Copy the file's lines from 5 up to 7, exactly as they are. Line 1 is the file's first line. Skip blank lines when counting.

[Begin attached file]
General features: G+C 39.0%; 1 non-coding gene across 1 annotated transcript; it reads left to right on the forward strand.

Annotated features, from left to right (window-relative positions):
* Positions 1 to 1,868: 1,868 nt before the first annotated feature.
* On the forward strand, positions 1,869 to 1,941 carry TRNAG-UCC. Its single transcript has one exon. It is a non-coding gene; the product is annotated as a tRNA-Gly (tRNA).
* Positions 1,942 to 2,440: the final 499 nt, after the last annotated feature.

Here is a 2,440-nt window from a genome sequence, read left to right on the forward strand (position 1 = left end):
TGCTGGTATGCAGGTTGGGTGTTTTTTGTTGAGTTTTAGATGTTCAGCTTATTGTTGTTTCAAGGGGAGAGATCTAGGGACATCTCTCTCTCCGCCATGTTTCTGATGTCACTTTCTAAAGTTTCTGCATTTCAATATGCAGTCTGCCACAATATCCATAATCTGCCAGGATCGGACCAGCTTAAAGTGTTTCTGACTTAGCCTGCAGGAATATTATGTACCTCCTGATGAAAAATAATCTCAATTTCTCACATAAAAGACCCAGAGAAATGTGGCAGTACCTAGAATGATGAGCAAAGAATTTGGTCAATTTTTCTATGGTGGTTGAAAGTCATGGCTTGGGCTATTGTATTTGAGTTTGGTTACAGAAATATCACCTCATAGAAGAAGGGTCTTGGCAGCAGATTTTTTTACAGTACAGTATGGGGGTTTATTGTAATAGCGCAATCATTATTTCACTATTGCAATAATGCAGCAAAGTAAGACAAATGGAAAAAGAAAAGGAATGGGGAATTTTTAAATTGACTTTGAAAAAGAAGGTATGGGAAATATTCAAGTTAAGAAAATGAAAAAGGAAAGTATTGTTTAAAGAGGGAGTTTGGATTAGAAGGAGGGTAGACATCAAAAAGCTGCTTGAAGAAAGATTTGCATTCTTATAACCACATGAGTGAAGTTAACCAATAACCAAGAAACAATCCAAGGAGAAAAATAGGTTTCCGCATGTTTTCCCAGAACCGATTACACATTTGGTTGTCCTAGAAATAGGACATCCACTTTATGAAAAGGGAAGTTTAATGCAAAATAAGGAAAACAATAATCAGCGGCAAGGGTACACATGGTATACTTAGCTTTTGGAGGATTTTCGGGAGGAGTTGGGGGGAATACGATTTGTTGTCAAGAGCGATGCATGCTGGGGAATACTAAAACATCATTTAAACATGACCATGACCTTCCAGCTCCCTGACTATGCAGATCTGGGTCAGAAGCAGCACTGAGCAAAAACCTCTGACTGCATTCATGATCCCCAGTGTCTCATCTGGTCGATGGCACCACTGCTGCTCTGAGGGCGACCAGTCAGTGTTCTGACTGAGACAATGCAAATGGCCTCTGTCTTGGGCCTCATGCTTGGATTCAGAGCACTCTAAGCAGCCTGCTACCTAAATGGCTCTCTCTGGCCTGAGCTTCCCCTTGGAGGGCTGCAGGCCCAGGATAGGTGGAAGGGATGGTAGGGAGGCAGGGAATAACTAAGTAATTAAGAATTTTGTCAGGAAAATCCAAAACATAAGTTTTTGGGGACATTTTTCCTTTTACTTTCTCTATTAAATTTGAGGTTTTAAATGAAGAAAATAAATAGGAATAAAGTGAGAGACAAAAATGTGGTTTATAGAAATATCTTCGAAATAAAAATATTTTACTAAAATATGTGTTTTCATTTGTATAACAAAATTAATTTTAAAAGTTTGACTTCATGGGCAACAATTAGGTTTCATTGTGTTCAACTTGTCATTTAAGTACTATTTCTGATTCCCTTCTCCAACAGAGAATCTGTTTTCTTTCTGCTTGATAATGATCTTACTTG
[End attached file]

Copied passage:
* Positions 1,942 to 2,440: the final 499 nt, after the last annotated feature.

Here is a 2,440-nt window from a genome sequence, read left to right on the forward strand (position 1 = left end):
TGCTGGTATGCAGGTTGGGTGTTTTTTGTTGAGTTTTAGATGTTCAGCTTATTGTTGTTTCAAGGGGAGAGATCTAGGGACATCTCTCTCTCCGCCATGTTTCTGATGTCACTTTCTAAAGTTTCTGCATTTCAATATGCAGTCTGCCACAATATCCATAATCTGCCAGGATCGGACCAGCTTAAAGTGTTTCTGACTTAGCCTGCAGGAATATTATGTACCTCCTGATGAAAAATAATCTCAATTTCTCACATAAAAGACCCAGAGAAATGTGGCAGTACCTAGAATGATGAGCAAAGAATTTGGTCAATTTTTCTATGGTGGTTGAAAGTCATGGCTTGGGCTATTGTATTTGAGTTTGGTTACAGAAATATCACCTCATAGAAGAAGGGTCTTGGCAGCAGATTTTTTTACAGTACAGTATGGGGGTTTATTGTAATAGCGCAATCATTATTTCACTATTGCAATAATGCAGCAAAGTAAGACAAATGGAAAAAGAAAAGGAATGGGGAATTTTTAAATTGACTTTGAAAAAGAAGGTATGGGAAATATTCAAGTTAAGAAAATGAAAAAGGAAAGTATTGTTTAAAGAGGGAGTTTGGATTAGAAGGAGGGTAGACATCAAAAAGCTGCTTGAAGAAAGATTTGCATTCTTATAACCACATGAGTGAAGTTAACCAATAACCAAGAAACAATCCAAGGAGAAAAATAGGTTTCCGCATGTTTTCCCAGAACCGATTACACATTTGGTTGTCCTAGAAATAGGACATCCACTTTATGAAAAGGGAAGTTTAATGCAAAATAAGGAAAACAATAATCAGCGGCAAGGGTACACATGGTATACTTAGCTTTTGGAGGATTTTCGGGAGGAGTTGGGGGGAATACGATTTGTTGTCAAGAGCGATGCATGCTGGGGAATACTAAAACATCATTTAAACATGACCATGACCTTCCAGCTCCCTGACTATGCAGATCTGGGTCAGAAGCAGCACTGAGCAAAAACCTCTGACTGCATTCATGATCCCCAGTGTCTCATCTGGTCGATGGCACCACTGCTGCTCTGAGGGCGACCAGTCAGTGTTCTGACTGAGACAATGCAAATGGCCTCTGTCTTGGGCCTCATGCTTGGATTCAGAGCACTCTAAGCAGCCTGCTACCTAAATGGCTCTCTCTGGCCTGAGCTTCCCCTTGGAGGGCTGCAGGCCCAGGATAGGTGGAAGGGATGGTAGGGAGGCAGGGAATAACTAAGTAATTAAGAATTTTGTCAGGAAAATCCAAAACATAAGTTTTTGGGGACATTTTTCCTTTTACTTTCTCTATTAAATTTGAGGTTTTAAATGAAGAAAATAAATAGGAATAAAGTGAGAGACAAAAATGTGGTTTATAGAAATATCTTCGAAATAAAAATATTTTACTAAAATATGTGTTTTCATTTGTATAACAAAATTAATTTTAAAAGTTTGACTTCATGGGCAACAATTAGGTTTCATTGTGTTCAACTTGTCATTTAAGTACTATTTCTGATTCCCTTCTCCAACAGAGAATCTGTTTTCTTTCTGCTTGATAATGATCTTACTTG